Director Samuel Fuller had a lot of talent throughout three decades. In the fifties, Fuller was under contract at Darryl Zanuck’s Twentieth Century Fox and devised a story about three characters, three different directions of life and how all three intercede with each other at one point. A pickpocket, a desperate woman and a stool pigeon. This isn’t some story about a family and their pet. It is a tale of give take and receive knowing that at a certain time of the day there is a scheduled Pickup at South Street.
Candy (Jean Arthur) enters a train with some pairs of eyes on her. After a few stops a man (Richard Widmark) starts close eyeing her reading a newspaper. What she doesn’t know is that this man is his hands are reaching in her purse to get what he wants. Little does he realize what he had taken. It wasn’t some ordinary wallet full of cash and stuff. What he had taken was a microfilm that was being transported for Communists. With the microfilm out in the open the Communists bring an agent (Richard Kiley), who happens to be close with Candy, gets to the bottom of the location of the film while the man named Skip checks out what the fuss is all about. Meanwhile, an old tie selling lady named Moe (Thelma Ritter) goes to the cops to get the facts straight and their man fingered.
Sam Fuller does in eighty minutes what many movies can’t do in two hours or longer. He keeps a solid pace, great performances, tense moments and fits in three characters that hold the audience’s interest from the first reel to the climax of the film.
This viewer likes to see an older movie hold just as much interest as a more recent movie and it is very evident in this film. These days, we don’t see many tales about pickpockets but the three characters, one of them being one, are most intriguing that they all have their own angle and all three will do whatever they can to make it to the end.
All the acting in the film is top notch, from Richard Widmark and his artistry as pickpocket Skip McCoy to Jean Arthur’s middle of the road gal that will do anything and everything to get closer and Thelma Ritter giving some street smarts and getting some cash as a stool pigeon that give the cops a thing or two as well as keeping a level of respect amongst the other two. All this viewer has to say is, I want that place that Skip resides in.
For some viewers turned off by movies in black and white, after you see Pickup on South Street it won’t matter whether it’s in color or black and white. What will matter is the quality of the film and Pickup is as good a quality as older films can get.
Video: How does it look?
Criterion’s new transfer is an absolute gem. Despite one or two scenes of specks, the rest of the picture is flawless. The day scenes don’t show too much grain and the night scenes are not that obvious when it comes to print flaws. The film also doesn’t suffer from Fox edit, which is when a scene fades into another with an extra cut of focus. This is evident amongst most of their color features but in this film it is not the case and Criterion preserves the film wonderfully. An excellent transfer.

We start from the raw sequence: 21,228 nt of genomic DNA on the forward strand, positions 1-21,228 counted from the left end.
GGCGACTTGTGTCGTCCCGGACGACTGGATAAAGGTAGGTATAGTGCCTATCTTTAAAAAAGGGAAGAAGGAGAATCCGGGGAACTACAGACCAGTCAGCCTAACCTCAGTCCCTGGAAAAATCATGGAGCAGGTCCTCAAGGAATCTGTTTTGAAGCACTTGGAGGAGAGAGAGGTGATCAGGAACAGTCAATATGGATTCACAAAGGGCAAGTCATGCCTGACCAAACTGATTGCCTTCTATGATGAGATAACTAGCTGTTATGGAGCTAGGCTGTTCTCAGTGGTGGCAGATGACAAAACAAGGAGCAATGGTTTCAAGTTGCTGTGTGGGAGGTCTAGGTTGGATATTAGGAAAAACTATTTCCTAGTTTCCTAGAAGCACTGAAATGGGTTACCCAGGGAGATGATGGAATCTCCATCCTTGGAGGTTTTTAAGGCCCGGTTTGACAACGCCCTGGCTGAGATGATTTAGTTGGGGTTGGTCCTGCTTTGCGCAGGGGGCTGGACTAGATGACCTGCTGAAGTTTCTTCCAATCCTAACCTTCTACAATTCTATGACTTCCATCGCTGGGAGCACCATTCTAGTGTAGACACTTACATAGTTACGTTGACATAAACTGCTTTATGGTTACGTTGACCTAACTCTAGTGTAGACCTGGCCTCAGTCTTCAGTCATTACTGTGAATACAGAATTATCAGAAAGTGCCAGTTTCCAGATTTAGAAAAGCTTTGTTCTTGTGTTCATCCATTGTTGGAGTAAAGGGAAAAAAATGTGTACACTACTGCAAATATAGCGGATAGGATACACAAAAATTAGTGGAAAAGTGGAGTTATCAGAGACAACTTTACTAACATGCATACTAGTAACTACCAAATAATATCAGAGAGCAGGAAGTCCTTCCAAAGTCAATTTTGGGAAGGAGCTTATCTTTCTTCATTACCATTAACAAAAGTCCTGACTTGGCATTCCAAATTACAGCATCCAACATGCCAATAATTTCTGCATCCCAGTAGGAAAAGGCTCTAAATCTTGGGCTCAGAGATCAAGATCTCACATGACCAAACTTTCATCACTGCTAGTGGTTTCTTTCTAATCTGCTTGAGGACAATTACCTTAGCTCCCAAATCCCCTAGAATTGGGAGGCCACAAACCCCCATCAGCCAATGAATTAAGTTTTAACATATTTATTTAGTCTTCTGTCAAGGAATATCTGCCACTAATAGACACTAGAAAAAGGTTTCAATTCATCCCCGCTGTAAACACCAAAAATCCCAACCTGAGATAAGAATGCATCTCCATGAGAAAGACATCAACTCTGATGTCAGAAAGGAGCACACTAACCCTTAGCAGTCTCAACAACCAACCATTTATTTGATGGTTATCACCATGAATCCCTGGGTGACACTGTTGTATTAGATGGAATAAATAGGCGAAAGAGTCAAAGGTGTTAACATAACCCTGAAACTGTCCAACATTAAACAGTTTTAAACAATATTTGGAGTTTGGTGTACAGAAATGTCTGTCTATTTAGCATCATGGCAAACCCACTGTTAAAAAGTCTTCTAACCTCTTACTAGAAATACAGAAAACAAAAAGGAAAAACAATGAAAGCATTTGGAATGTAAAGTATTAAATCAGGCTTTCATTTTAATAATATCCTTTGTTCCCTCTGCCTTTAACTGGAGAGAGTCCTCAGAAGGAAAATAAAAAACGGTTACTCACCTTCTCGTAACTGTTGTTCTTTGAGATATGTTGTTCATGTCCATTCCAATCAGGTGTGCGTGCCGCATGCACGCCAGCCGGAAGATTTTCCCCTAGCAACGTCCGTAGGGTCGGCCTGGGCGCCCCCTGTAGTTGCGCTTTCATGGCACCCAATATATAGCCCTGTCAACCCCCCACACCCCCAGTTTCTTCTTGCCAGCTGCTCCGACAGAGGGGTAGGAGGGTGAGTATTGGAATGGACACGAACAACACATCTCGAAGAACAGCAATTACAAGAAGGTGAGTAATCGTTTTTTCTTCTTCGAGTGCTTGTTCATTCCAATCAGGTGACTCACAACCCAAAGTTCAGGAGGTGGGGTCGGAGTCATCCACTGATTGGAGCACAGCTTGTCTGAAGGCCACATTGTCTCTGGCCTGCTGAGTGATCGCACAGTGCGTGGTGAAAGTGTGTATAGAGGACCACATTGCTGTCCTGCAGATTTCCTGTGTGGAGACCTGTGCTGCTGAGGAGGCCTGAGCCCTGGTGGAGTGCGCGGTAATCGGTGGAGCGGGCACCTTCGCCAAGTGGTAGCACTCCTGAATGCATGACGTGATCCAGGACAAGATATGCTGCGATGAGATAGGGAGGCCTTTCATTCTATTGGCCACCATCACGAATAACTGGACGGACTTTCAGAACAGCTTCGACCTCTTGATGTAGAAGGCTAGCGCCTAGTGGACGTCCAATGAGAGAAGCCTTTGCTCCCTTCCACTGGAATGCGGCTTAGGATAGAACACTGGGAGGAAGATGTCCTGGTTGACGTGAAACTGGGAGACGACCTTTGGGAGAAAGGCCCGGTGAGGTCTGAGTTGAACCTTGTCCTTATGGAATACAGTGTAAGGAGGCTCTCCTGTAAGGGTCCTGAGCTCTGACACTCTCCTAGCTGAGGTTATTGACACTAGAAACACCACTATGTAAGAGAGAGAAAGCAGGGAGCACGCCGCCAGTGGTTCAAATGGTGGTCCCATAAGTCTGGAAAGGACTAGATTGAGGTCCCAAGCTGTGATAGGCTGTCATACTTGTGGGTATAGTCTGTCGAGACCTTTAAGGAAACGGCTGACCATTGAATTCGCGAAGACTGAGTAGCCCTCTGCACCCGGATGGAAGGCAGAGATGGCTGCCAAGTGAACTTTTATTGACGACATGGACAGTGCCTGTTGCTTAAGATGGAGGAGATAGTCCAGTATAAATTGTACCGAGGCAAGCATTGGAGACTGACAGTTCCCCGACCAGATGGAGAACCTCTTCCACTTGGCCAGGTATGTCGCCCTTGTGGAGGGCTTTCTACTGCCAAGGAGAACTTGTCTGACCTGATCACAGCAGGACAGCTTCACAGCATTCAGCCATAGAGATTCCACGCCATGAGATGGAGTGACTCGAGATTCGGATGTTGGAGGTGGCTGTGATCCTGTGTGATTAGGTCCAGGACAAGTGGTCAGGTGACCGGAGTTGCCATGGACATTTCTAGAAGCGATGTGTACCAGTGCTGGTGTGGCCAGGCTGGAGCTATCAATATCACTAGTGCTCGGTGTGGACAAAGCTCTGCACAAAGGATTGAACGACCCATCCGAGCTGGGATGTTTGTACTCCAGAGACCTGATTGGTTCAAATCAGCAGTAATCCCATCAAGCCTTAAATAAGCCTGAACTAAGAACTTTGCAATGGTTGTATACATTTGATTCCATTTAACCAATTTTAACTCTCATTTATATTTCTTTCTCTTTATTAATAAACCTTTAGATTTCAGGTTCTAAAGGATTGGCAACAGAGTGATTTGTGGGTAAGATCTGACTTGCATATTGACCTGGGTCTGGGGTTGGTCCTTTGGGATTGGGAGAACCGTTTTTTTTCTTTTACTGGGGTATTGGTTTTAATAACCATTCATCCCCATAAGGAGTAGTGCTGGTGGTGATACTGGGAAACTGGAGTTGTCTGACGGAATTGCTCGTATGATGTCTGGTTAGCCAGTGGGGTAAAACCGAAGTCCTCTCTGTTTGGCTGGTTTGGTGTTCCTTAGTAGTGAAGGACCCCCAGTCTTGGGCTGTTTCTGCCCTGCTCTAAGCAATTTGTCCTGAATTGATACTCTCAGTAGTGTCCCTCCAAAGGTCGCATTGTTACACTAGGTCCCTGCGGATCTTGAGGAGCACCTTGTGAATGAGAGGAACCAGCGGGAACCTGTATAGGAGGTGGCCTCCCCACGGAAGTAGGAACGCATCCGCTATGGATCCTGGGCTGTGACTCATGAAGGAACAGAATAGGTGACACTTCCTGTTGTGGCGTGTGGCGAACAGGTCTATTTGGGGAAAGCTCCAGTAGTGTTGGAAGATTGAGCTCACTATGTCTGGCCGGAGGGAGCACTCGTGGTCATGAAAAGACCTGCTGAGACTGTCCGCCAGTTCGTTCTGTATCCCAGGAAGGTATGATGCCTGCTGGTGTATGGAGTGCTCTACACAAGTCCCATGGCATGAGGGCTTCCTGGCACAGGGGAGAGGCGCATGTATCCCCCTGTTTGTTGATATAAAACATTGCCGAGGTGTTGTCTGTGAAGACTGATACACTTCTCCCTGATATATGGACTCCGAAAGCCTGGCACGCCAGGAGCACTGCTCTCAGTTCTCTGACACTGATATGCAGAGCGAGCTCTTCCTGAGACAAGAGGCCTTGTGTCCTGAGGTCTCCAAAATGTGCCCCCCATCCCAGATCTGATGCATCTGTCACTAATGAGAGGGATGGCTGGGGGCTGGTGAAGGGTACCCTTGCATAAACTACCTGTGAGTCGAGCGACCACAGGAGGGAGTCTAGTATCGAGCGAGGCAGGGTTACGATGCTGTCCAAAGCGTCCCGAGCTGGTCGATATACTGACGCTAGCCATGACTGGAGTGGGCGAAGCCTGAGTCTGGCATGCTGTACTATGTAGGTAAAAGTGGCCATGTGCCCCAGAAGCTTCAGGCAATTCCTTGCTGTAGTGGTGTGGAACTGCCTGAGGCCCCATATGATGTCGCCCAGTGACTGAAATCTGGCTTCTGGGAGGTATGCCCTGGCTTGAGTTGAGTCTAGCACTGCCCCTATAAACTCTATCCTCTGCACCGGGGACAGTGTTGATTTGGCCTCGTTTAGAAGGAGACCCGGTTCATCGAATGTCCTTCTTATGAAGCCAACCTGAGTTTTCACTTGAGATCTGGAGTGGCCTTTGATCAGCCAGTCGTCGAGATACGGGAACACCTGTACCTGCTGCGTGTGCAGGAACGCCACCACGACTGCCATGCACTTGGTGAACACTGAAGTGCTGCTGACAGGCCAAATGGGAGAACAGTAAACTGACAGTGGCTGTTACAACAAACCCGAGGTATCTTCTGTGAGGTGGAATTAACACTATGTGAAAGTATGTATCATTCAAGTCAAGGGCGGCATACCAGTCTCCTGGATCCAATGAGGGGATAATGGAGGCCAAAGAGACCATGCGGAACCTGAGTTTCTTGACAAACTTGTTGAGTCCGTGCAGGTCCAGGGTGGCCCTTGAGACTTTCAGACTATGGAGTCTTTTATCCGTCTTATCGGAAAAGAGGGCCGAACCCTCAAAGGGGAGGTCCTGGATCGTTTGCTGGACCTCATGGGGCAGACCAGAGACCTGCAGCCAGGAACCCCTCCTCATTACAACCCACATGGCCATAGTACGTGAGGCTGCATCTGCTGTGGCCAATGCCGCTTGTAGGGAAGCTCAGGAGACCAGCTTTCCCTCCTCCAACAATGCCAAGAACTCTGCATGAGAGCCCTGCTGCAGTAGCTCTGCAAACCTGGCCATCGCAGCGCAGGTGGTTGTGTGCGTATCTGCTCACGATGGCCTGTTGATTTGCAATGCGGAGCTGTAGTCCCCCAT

Audio: How does it sound?
The LPCM mono track on Pickup on South Street is what it is. A track from the fifties that has good sound effects and clear dialogue amongst the actors as well as a solid score. The track isn’t as loud as most movies of that time and not as obvious in the sound cuts but it’s decent for the most part and sounds as great as a mono track does which is muted and clear but because of the source materials given to it can never come close to today’s clarity and the Criterion people do their very best to restore the track satisfactorily.
Supplements: What are the extras?
Samuel Fuller – Film critic Richard Schickel with Sam Fuller talking about Pickup on South Street and Fuller, with cigar in hand and great knowledge, chats up about filmmaking, his time at Fox, the characters in the film and the development of the project. He is always a great listen and has a lot to say and has a truth to back it up.
Imogen Sara Smith – In a newly-recorded feature for this disc, film critic Imogen Sara Smith takes a look at the film as well as some of its stars.
Cinema cinemas – This is a ten minute part of a French television show and Sam goes into freezing and forwarding the first few minutes of the movie making some comments on a few things in detail. What could’ve been material repeating itself turns out to be a nice companion piece to the Schickel interview adding some more information and making for a nice summation of seeing from Fuller’s side the making of the picture.
Hollywood Radio Theater – As is the case on a lot of Criterion titles, we get the full radio adaptation that was broadcast on June 21, 1954.
Trailers – A litany of trailers for other films directed by Fuller.
Illustrated Booklet – This booklet has an essay by critic Angelica Jade Bastién as well as an excerpt from Fuller’s autobiography A Third Face: My Tale of Writing, Fighting, and Filmmaking.
The Bottom Line
I’d forgotten how good of a movie this is. At 80 minutes, it’s not a large investment of one’s time, but the movie flows by. Criterion’s new transfer is perfect and the addition of a new feature is, of course, most welcome.